Preheat oven to 450 degrees.  Place crust on baking stone. Brush lightly with olive oil. Cover with sauce.  Cover with mozzarella. Add veggies. Sprinkle with liberal quantities of your favorite spices (thyme, oregano, basil, and parsley all work well). Turn the oven down to 425 degrees, then bake for 10 to 15 minutes. Serves two to three.

I like this recipe because it’s quick. By the time the oven heats up, I’ve put the pizza together. It really doesn’t take much longer than a frozen pizza would, costs about the same amount, and is much healthier (not to mention better-tasting).

For full effect, serve with green tea, iced, to drink.

Boy, NaturallySpeaking sure stumbled all over that one. I hope it’s just because it’s used to me talking about computers.

A tough question, and an answer

Late post Sunday. If you checked early and it wasn’t there, there’s mail. The post I originally intended is no more, unfortunately. So it goes when you depend on something other than a real operating system. Say what you will about Linux’s ease of use, but its stability certainly is a productivity gain. I’ll take having to learn new tricks over having to tolerate crashes any day of the week. Now if Southwestern Bell will just get their infrastructure working right again so something other than Win98 can connect…
A tough question, and an answer. It’s been well over a year since anyone asked me why I believe in God, and specifically, one benevolent God. Maybe people are afraid to ask, I don’t know. But on Sunday I heard a story that reinforces exactly why.

One of our elders had a pregnant wife. She was a little under two weeks from her due date when, tragically, she was in a car wreck last Thursday or Friday (I don’t remember all the specific details). She was shaken, but there didn’t appear to be any harm. Still, the obvious question was, why? Why would a loving God allow such a risk? Especially to this family, which has been through so much and yet remained so faithful? Where was your God then, I can hear some asking–especially as you said “had a pregnant wife,” as opposed to “has…”

Well, the story’s not over. The doctor insisted on keeping her overnight for observation, when he noticed the baby’s heart rate going down, down, down, until it reached dangerous levels. So, the doctor decided, it was time to get him out of there and he induced labor. Their son was born healthy. But here was the rub–the umbilical cord was wrapped all around him. Most notably, around his neck. Had he gone full-term, the doctor said he probably would have been stillborn.

Suddenly that car crash makes a whole lot more sense. How many people can literally say a car crash saved his life?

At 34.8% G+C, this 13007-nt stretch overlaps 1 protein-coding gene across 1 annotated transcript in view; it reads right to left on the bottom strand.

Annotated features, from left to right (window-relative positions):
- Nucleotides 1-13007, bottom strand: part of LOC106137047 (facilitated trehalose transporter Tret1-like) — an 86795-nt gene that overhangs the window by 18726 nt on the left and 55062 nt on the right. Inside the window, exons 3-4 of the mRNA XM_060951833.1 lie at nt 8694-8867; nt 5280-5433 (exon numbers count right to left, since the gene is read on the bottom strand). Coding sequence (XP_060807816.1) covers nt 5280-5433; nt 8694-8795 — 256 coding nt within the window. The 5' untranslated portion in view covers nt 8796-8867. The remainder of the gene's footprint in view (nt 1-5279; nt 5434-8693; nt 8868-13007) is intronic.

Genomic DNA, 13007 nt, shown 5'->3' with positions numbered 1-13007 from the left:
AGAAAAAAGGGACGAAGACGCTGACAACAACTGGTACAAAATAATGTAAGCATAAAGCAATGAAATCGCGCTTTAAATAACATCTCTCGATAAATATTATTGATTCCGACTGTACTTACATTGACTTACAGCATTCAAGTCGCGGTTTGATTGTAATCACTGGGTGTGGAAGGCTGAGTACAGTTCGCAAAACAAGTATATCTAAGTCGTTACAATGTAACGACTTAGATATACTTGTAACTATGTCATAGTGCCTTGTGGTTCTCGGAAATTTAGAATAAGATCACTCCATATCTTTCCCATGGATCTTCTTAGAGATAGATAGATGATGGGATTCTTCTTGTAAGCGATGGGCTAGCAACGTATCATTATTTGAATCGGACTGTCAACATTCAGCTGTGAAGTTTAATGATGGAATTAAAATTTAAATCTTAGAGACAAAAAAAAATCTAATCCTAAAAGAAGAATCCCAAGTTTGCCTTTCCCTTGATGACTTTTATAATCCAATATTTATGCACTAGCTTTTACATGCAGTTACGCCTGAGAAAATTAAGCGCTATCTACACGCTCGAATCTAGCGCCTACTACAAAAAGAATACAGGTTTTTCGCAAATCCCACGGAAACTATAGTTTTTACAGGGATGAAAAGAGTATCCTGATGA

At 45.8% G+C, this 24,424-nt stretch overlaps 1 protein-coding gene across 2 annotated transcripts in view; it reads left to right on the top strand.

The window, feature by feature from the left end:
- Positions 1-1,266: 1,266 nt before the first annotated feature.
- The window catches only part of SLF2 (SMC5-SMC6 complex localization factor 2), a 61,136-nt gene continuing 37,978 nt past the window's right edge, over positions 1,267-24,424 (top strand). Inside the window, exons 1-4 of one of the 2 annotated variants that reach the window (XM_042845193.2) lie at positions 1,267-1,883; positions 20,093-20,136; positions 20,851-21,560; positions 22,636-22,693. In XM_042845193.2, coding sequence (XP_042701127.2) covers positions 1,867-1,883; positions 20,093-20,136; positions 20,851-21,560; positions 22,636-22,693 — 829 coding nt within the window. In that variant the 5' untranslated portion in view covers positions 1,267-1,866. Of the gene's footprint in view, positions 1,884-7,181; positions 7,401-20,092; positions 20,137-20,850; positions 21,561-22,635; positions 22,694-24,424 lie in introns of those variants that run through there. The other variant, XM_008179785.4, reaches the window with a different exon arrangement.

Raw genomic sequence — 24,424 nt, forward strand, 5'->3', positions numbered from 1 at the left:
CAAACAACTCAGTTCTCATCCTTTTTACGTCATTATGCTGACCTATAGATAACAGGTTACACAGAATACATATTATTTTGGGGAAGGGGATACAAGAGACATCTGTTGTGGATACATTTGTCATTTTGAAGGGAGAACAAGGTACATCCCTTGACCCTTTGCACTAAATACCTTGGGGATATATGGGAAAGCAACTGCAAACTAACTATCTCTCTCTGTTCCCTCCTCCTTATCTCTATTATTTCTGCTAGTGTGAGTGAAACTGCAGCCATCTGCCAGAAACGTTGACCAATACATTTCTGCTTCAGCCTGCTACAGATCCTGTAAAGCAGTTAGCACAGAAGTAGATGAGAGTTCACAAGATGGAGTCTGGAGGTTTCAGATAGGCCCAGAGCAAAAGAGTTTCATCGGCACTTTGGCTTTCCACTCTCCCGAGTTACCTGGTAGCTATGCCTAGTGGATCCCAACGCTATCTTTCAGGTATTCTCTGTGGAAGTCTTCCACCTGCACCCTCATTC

See enough things like that, and the doubts start to fade a little.

Phone shopping

Telephones. I’ve been using the same Uniden cordless phone for the past six years, and it’s been a decent phone until the batteries go. So I went out in search of a battery, knowing that this phone is two generations behind the current state-of-the-art. The best price I could find on a new battery was $8, which seems a bit steep considering that a new 900 MHz cordless phone, including battery, costs as little as $20. You won’t get the highest quality at that price, but even today’s junk has a decent chance of outperforming a mid-range 1994 model. So I looked long and hard at new units.
Gatermann had just bought a new 2.4 GHz phone (these rates refer to the frequency at which the phone operates–higher is better, giving shorter, more nimble waves for greater range and clarity) at Radio Shack last week, and I was fairly impressed with it. But I’m a tightwad, so I searched for a bargain. A basic 900 MHz phone should be fine for my apartment, but as long as I was getting a new phone, I figured I might as well get one that could operate a headset, and I couldn’t find a 900 MHz model that could. I did find a Southwestern Bell 2.4 GHz unit that did, for $60. As far as I can tell, both Southwestern Bell and AT&T are still buying phones from Lucent and relabeling them, so your local Baby Bell probably does something similar. I was also glad to see this phone uses an NiMH battery, rather than a NiCad. While NiMH is more expensive, it’s a much better battery technology. Longer lasting, less prone to developing memory (though not immune to it)–it’s just worth looking for.

I also got a $10 headset. I’ve had spasms in my hands while holding a phone a couple of times, so the headset will eliminate that problem.

Killing a process in Unix

My Linux gateway likes to fall off the Internet occasionally. I think it’s Southwestern Bell’s fault, because it always seems to happen right after it tries to renew its DHCP lease. Rebooting fixes the problem, but I wanted a cleaner way.
Here it is. Do a tail /var/log/messages to get the PID for pumpd. [Or, better, use the command pidof [program name] –DF, 5/25/02] Do a kill -9 [PID] to eliminate the problem process. (This process tends to keep the network from restarting.) Then, do a /etc/rc.d/rc3.d/S10network restart to stop and restart the network. [Better: use /etc/init.d/network restart, which is runlevel independent and works on more than just Red Hat-derived distros. –DF, 5/25/02] Try pinging out just to make sure the Internet’s working again, and bingo. Back in business.

I don’t know that this is the best or most elegant way of doing it, but it works and it’s much faster than waiting for that old 486 clunker to do a warm boot.